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End Days

Deborah Zoe Laufer's irreverent yet deeply felt comedy humorously navigates the uncertain terrain of faith, love, and science.

By New York City
Peter Friedman, Deirdre O'Connell, and
Molly Ephraim in End Days
(© Zack Brown)
Peter Friedman, Deirdre O'Connell, and
Molly Ephraim in End Days
(© Zack Brown)
Who knew The Rapture could be so funny? In Deborah Zoe Laufer's irreverent yet deeply felt comedy End Days, now at Ensemble Studio Theatre as part of its Sloan Project, dedicated to new theater works that explore the worlds of science and technology, the playwright humorously navigates the uncertain terrain of faith, love, and science.

Set in 2003, the play revolves around the Stein family. Arthur (Peter Friedman) used to work in the World Trade Center and hasn't been the same since September 11, 2001. While he and his family relocated shortly afterwards, they still haven't unpacked most of their boxes, which are stacked high on Lee Savage's set. His 16-year-old daughter Rachel (Molly Ephraim) is sullen and resentful -- and also doggedly pursued by her Elvis-impersonating neighbor, Nelson (Dane DeHaan). Meanwhile, Arthur's wife Sylvia (Deirdre O'Connell) has found a close, personal relationship to Jesus -- who is literally embodied onstage by Paco Tolson, complete with beard and flowing white robe.

Sylvia is convinced that the apocalypse is nigh, and when she presses Jesus for specifics, she interprets something that he does to mean that it will be arriving on Wednesday. She gets her family (plus Nelson) to agree to hold vigil with her, although they seem to see it more like a kind of party where they can have snacks and play games rather than the opportunity for repentance that Sylvia intends.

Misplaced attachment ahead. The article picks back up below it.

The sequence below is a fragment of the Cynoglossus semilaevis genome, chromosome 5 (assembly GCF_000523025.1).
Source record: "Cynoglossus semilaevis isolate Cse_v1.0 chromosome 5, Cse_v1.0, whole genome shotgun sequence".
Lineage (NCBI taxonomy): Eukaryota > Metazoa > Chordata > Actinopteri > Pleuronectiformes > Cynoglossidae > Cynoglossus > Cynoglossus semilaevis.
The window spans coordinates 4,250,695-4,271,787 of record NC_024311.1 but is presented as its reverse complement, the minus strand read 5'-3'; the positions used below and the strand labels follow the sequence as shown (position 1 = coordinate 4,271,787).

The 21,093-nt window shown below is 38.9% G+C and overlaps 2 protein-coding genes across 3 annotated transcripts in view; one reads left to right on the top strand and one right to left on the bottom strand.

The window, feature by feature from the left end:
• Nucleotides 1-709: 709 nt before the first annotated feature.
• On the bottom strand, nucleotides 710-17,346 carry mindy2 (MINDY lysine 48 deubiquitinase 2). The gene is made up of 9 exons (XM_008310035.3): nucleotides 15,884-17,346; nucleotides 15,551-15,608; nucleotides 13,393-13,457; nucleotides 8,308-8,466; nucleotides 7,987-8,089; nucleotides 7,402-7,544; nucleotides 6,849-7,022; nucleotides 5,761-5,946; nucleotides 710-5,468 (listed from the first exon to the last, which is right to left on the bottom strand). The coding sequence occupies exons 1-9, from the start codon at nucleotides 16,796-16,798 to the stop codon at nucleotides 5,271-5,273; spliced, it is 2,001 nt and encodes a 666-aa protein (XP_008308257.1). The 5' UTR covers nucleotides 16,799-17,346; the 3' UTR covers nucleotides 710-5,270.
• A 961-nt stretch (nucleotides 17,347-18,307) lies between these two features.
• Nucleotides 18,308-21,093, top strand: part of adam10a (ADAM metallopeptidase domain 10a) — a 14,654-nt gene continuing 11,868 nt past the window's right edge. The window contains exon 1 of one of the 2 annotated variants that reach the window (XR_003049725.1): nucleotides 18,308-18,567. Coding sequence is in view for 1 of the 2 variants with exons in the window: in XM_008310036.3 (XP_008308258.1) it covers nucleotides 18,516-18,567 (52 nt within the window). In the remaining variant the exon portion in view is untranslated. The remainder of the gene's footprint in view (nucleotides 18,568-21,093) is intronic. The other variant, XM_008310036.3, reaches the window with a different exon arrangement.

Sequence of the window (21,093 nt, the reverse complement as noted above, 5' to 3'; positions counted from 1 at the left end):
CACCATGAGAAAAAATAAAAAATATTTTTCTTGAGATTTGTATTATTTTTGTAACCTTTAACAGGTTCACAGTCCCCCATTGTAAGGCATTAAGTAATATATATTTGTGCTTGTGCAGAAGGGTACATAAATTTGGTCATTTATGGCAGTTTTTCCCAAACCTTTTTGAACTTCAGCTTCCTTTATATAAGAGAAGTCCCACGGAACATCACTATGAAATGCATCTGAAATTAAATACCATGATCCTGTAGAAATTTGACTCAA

While this set-up may seem wacky, the play taps into contemporary anxieties and examines with some seriousness the ways we cope with loss and the unknown. Lisa Peterson's tightly directed production is perfectly calibrated to mine the play's humor without losing sight of the complex family dynamics in Laufer's script.

She's aided by an excellent ensemble cast. O'Connell delivers a grounded performance that doesn't mock Sylvia's faith, but rather demonstrates a depth of feeling that makes it easy to believe that she is doing all in her power to save her family from being "Left Behind." Friedman is immensely touching as Arthur gradually awakens from his stupor as the play progresses; it's like watching a dying ember slowly build back up to a soft glow. Ephraim indicates a little too much in the first half of the play, but as Rachel warms up to Nelson (played with an adorable sweetness by DeHaan), she's able to show more colors. Tolson -- who also doubles as Rachel's drug-induced hallucination of theoretical physicist Stephen Hawking -- strikes comic gold in both of his parts.

Nelson and Rachel's shared interest in scientific theory is one of the things that bring them together. Nelson passionately talks about how it will soon be possible to know the answers to long-held questions about the origins of the universe. And yet, he doesn't discount faith in God. He responds just as passionately to the Evangelical church service Sylvia brings him to, while also continuing to quote the Rabbi whom he's studying under as he converts to Judaism. His behavior may appear contradictory, but it can also be viewed as a desire for knowledge while still being content with the fact that absolute truth will always be elusive.


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